The Nokia N8 has been out for a week or so, but reviewers for major sites have had their units for around 2 weeks, so we’re starting to see reviews pop up all over the Internet. I’ve done my best to read as many of these reviews as I can. Since I have yet to see the N8 in person, or hold one for myself, I’m in a unique position, and I want to take advantage of that. In reading these reviews across various sites with differing degrees of bias (all reviewers have bias), I’ve noticed a few key things that I hope Nokia has also picked up on:
1. Everyone wonders why it doesn’t have a portrait QWERTY keyboard. Every smartphone platform now – from iPhone to Android to BlackBerry, even WebOS – has a portrait QWERTY keyboard, be it onscreen or hardware. It’s just the way we prefer to input text nowadays. The Nokia N8 doesn’t have a portrait QWERTY keyboard, and that’s a huge complaint in most of the reviews, and with good reason. Another common complaint is that the alphanumeric keypad that takes its place on the N8 covers the entire display, which can be frustrating when filling in forms and such.
What’s sad is that Nokia had a solution to this on their first touchscreen Symbian-powered smartphone, the 5800 XpressMusic. This keyboard (seen below on the left) was an option in addition to the alphanumeric, and as a bonus, had an option for the user to simply drag the keyboard around on the display – easily moving it out of the way if necessary. Unfortunately, it was nearly unanimously hated on by users, which is why it’s not available on any of Nokia’s other touchscreen Symbian-powered smartphones.
What’s sad is that if Nokia had listened closer, they would have heard that people liked the keyboard, but the funky slanted lines separating the keys made it nearly impossible to really use – either with a stylus or a fingertip. Had Nokia simply changed the layout of the keys to something more user-friendly, like the HTC keyboard (seen above on the right), for instance, they could have killed two birds with one stone, and easily corrected a serious issue plaguing their new handset in its first reviews.
2. The Ovi Store isn’t pre-installed. I’m sure someone on the Ovi team has a really logical and sound explanation for this, but the fact is, it doesn’t matter. When every other smartphone on the planet comes with its respective app store pre-installed, it’s a complete joke for Nokia to require users to download and install (old-school-style) the Ovi Store on their brand-new N8.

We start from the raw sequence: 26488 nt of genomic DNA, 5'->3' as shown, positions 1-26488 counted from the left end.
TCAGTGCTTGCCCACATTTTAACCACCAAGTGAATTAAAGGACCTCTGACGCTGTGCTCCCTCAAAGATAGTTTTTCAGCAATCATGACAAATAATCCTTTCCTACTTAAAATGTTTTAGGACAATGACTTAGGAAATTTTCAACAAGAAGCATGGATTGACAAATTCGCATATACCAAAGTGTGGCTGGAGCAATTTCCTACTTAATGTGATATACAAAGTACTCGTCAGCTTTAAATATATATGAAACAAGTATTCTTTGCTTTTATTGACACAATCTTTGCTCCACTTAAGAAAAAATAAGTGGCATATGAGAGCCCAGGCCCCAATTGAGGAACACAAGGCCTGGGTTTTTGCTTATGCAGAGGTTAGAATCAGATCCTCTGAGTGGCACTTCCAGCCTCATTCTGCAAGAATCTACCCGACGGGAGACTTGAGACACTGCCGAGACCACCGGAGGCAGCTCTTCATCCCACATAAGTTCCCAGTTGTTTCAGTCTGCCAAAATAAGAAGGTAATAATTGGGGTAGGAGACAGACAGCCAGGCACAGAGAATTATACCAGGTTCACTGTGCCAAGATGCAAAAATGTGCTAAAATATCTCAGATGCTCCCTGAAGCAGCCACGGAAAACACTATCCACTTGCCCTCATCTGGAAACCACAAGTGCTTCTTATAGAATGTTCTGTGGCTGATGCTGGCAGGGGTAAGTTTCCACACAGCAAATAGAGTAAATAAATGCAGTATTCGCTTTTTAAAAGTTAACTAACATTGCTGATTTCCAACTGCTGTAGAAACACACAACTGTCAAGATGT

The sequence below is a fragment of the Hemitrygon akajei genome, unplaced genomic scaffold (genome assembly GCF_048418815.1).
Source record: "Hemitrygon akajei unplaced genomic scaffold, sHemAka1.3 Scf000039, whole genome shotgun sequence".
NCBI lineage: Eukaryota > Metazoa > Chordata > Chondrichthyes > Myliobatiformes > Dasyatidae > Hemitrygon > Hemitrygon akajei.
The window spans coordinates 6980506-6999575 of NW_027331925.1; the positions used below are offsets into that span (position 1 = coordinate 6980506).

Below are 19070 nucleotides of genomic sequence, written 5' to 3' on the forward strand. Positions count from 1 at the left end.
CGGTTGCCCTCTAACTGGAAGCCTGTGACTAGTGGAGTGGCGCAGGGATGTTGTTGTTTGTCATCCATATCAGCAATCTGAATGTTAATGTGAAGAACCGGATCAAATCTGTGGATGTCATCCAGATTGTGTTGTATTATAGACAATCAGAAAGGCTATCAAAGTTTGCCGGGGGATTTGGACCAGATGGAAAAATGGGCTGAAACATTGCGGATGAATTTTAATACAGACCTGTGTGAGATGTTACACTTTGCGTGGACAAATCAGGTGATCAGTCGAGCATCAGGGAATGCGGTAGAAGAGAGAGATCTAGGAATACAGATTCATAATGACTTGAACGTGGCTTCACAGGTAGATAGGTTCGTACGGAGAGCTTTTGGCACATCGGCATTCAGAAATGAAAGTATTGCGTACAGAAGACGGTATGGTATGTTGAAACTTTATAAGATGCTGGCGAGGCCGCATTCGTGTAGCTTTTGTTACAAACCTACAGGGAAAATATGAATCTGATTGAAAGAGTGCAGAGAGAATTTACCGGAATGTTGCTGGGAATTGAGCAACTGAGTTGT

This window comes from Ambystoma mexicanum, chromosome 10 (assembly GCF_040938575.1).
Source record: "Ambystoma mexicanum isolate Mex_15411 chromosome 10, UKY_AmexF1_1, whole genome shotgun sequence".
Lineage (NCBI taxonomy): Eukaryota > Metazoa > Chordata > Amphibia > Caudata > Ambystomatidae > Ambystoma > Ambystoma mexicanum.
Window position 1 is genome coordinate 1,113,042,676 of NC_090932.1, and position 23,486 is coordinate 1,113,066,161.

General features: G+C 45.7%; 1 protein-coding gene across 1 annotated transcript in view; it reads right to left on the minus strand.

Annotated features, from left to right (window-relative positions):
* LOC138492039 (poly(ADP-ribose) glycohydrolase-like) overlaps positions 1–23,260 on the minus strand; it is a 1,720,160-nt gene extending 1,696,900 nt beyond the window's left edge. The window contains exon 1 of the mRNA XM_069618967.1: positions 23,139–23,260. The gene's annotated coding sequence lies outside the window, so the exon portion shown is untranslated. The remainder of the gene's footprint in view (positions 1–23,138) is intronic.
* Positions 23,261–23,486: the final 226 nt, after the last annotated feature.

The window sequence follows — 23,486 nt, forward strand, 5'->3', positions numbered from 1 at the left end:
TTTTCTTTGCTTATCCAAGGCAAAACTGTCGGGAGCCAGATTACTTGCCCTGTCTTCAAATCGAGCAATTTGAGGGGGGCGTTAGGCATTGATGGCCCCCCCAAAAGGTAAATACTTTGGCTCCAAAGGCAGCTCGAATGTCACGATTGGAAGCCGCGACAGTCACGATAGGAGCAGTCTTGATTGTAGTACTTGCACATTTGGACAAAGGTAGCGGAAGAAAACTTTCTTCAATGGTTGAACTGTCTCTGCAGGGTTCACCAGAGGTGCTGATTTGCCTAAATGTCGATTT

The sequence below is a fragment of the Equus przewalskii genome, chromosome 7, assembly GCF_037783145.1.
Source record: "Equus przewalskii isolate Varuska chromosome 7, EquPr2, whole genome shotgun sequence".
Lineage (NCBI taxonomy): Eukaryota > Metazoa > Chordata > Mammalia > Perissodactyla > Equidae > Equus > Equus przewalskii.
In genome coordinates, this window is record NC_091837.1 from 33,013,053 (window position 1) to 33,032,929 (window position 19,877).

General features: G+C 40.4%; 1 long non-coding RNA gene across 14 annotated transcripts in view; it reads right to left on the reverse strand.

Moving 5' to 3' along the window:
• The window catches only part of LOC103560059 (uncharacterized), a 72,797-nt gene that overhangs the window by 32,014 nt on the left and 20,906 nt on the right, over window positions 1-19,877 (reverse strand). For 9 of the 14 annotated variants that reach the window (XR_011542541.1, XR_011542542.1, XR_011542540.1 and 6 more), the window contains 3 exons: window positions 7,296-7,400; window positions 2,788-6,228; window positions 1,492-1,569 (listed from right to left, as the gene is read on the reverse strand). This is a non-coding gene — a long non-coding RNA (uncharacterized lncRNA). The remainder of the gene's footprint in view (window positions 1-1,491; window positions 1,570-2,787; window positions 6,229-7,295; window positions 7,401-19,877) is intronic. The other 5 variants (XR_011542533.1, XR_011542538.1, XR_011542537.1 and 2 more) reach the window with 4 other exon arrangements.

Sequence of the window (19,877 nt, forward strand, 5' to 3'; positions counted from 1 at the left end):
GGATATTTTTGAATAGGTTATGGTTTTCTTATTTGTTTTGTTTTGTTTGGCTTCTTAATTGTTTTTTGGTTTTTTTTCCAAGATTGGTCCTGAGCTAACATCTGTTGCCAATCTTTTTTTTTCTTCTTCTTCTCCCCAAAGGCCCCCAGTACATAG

3. The N8 doesn’t have Share Online built-in. Share Online debuted several years ago as a built-in solution for sharing your media (pictures, videos, etc) with online destinations. Last I checked, out of the box you could use Share Online to upload content to Vox (now a discontinued service), Flickr, and Ovi Share. Flickr integration’s not bad, and a recent entrant to the Symbian field, Pixelpipe, quickly came along to offer plugins for every service you could think of. It’s interesting that almost none of the reviews specifically mention that Share Online is missing, only that there doesn’t seem to be an easy way to share your media with any online destinations.
Today, even free featurephones support uploads to YouTube, Flickr, Facebook, and more, so it’s completely absurd that Nokia would remove the barebones offering that it had to upload photos and videos to these destinations from its brand-new smartphone. Very few of the reviews that I’ve read mentioned Pixelpipe, which has put together a fantastic solution, especially built for the N8. If Nokia had been smart, they would have pre-installed Pixelpipe on the N8 and then boasted about it from every rooftop (or just bought the company, either way).
Of course, the different reviews have more specific niggles and pain-points here and there, but these are three of the most common ticks that I see mentioned against the Nokia N8 in reviews that I’ve read. What’s sad is that all of these are simple software fixes that could probably have been addressed in a matter of a week that would have eliminated the three most common issues that people find.
Obviously, fixing these would not have made the Nokia N8 an ‘iPhone Killer’ or ‘DROID Killer’ or whatever you want to kill, but it would have made the experience so much better. For many folks, the Nokia N8 is the first real smartphone from Nokia since the N95. It’s sad to see Nokia failing to execute on such minute details.
Also, this doesn’t make the Nokia N8 a complete fail or anything like that. It’s just a lack of attention these little details that gets the company in trouble on most of its new products and prevents Nokia devices from getting rave reviews.